Ron and Edna got married very young. They didn’t get much of a honeymoon because Ron owned nine milk cows, and someone had to be there to milk them. And once they got married, Edna joined Ron in the milking. She said it may not have been romantic, but they were together.

Then, not long after they were married, some of Ron’s friends asked him if he wanted to go fishing with them. They planned to camp and fish all weekend. Ron could never really get away before. But then he thought about it and smiled.

“You know, I can go. I now have someone to milk the cows.”

The problem was that Ron didn’t consult with Edna about leaving her with all the chores. And when milking time came, and she realized she had all the tasks to do herself, she was not happy. When Ron came home Sunday night, she was waiting for him.

“What is the big idea of going off and leaving me to do the chores while you’re fishing?” she demanded. “And you didn’t even ask me.”

Ron felt sheepish about it and tried to apologize.

“It’s lucky you had the keys to the car, or maybe not lucky,” Edna said. “Anyway, when I realized you had just taken off with your buddies, I decided I was just going to leave, and you could come home to be alone with your unmilked cows. But since the keys were gone, I decided to stay and milk them.”

With some profuse apologies and planting some hedges of flowers that Edna loved, Ron was able to smooth things over. Then they had a good talk. Edna said she married him to spend time with him. It wasn’t that she minded him going fishing with his friends now and then, but she said the decision should have been made together.

Ron realized he was wrong and agreed. And from then on, not only did they make their decisions together, but most of what they did was together. When the money from selling the milk didn’t meet their needs as the family grew, they got a job together doing janitorial work. They would clean local churches to add to their income, and they always did it together.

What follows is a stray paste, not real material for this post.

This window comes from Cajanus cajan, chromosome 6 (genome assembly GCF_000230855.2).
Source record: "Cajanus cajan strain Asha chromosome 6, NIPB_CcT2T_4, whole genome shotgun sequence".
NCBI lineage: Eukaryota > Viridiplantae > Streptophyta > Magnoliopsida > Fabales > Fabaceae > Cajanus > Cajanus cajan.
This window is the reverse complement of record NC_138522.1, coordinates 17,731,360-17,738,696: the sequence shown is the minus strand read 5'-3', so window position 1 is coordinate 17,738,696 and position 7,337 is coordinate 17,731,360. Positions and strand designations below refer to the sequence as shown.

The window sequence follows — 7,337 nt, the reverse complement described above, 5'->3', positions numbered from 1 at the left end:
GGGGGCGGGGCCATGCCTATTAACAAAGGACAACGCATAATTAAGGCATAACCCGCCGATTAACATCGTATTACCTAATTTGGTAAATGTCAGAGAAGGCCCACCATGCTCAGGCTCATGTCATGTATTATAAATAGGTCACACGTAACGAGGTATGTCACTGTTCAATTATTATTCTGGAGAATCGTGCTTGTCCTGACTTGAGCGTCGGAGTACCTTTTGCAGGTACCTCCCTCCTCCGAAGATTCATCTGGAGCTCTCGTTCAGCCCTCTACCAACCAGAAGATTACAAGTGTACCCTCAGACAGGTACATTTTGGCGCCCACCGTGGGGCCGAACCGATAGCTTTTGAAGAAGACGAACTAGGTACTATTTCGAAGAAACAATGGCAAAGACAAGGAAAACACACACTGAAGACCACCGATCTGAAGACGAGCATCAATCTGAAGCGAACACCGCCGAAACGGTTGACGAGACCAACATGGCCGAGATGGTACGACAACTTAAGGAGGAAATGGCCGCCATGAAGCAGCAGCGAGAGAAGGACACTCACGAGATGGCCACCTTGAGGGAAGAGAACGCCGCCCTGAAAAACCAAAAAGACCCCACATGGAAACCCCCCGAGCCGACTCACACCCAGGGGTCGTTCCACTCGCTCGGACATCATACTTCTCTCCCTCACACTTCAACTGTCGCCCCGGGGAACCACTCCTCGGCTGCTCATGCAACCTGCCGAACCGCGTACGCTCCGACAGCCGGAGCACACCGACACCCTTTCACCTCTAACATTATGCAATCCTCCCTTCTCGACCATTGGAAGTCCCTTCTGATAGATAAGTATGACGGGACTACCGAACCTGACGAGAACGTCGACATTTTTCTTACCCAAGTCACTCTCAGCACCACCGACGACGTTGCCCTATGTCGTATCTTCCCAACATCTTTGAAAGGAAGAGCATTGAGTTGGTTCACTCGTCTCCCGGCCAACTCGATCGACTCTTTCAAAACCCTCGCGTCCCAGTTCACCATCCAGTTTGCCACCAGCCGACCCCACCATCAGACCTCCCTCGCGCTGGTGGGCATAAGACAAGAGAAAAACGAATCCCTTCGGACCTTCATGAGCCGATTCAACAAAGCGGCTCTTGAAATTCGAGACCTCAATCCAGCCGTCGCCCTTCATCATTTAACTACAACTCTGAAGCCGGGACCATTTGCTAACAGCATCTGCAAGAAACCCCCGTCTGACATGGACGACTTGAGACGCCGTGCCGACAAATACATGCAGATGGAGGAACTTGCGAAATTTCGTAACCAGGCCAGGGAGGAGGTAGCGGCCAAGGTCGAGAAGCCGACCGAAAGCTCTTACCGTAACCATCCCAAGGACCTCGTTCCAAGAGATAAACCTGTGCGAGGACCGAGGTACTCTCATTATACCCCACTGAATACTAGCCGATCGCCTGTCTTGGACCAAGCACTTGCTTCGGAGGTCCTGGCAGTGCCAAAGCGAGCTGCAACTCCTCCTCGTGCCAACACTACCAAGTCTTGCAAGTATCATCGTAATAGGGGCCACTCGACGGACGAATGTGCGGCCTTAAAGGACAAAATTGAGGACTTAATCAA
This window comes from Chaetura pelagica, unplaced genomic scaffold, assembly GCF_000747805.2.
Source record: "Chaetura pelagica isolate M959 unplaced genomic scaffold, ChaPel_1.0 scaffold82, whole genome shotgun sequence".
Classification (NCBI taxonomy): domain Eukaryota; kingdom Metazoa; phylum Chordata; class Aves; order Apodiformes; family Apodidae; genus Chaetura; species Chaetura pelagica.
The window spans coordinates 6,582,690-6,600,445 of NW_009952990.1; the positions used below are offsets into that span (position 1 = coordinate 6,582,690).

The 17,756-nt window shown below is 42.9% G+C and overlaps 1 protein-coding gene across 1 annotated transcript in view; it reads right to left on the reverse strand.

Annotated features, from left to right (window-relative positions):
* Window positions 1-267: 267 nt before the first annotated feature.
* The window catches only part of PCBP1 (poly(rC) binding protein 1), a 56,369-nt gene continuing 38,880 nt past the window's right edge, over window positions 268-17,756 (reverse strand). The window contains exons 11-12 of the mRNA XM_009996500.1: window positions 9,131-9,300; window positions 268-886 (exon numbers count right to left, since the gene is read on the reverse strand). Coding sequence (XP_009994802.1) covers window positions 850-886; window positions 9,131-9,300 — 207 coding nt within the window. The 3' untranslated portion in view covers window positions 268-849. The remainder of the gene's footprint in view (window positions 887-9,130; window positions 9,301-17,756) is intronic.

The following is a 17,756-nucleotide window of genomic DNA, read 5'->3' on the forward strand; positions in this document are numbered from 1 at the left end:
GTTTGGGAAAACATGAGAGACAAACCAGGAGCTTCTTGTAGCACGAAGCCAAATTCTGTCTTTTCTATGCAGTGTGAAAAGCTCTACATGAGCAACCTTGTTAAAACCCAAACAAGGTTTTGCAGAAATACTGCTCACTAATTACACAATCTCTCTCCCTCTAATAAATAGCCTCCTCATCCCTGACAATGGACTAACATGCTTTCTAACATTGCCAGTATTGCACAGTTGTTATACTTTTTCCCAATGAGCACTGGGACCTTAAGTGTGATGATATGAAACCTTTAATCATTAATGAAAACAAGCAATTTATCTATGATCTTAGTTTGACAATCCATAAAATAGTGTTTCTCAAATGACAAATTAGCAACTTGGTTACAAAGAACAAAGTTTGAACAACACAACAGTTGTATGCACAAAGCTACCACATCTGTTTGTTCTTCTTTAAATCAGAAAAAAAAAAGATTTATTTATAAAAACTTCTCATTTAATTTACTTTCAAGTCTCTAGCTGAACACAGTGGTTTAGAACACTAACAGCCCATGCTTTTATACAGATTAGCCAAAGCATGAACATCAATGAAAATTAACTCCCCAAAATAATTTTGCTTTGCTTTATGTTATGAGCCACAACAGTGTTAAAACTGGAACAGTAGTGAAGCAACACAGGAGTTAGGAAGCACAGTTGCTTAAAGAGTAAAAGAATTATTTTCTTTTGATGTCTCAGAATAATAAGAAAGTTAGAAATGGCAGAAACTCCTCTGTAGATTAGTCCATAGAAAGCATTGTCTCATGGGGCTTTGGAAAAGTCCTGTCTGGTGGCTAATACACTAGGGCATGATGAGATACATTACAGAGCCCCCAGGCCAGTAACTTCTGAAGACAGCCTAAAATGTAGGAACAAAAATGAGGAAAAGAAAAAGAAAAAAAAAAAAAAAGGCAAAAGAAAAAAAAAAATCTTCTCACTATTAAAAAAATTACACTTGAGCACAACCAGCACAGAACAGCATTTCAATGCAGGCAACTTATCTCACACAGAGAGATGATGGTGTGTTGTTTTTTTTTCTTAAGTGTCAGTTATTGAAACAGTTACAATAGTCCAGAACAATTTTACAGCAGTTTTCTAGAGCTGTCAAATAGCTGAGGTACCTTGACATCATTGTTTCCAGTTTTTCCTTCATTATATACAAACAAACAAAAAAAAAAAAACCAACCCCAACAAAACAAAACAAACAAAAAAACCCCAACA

Because they felt that work was also serving God, they always did the best job they could. People noticed and expressed their appreciation for Ron and Edna’s work, which was always above what they were paid to do.

Ron and Edna also loved to work in their garden together. In the evenings, after they had finished their cleaning jobs, they could often be seen weeding, picking peas, or watering. They loved that time together.

Ron and Edna were my neighbors, and I can remember when he called and asked if I could use a pumpkin. Ron and Edna loved children, and I had a big family. He said he had one specially picked out for us.

I thanked him and told him my pumpkins hadn’t fared too well. I had gotten busy during the summer, and the weeds in my garden were gaining the upper hand. I got in my van and drove over to Ron’s house. When he showed me the pumpkin, I gasped.

“Ron, that’s not a pumpkin,” I said. “That’s a round, orange pickup truck.”

It was probably close to three hundred pounds and more than three feet in diameter. Ron chuckled his contagious chuckle at my comment. Then I went back home to get my pickup. I knew I couldn’t lift the pumpkin, so I got some 2X6 boards. I went back, and straining every muscle, I rolled it into my pickup.

My children decorated the pumpkin into the biggest jack-o’-lantern we have ever had. Some of the smaller children even climbed inside. They could completely fit in it if they curled up.

When it was all ready, Ron and Edna, always together, came to see the finished work.

(To be continued.)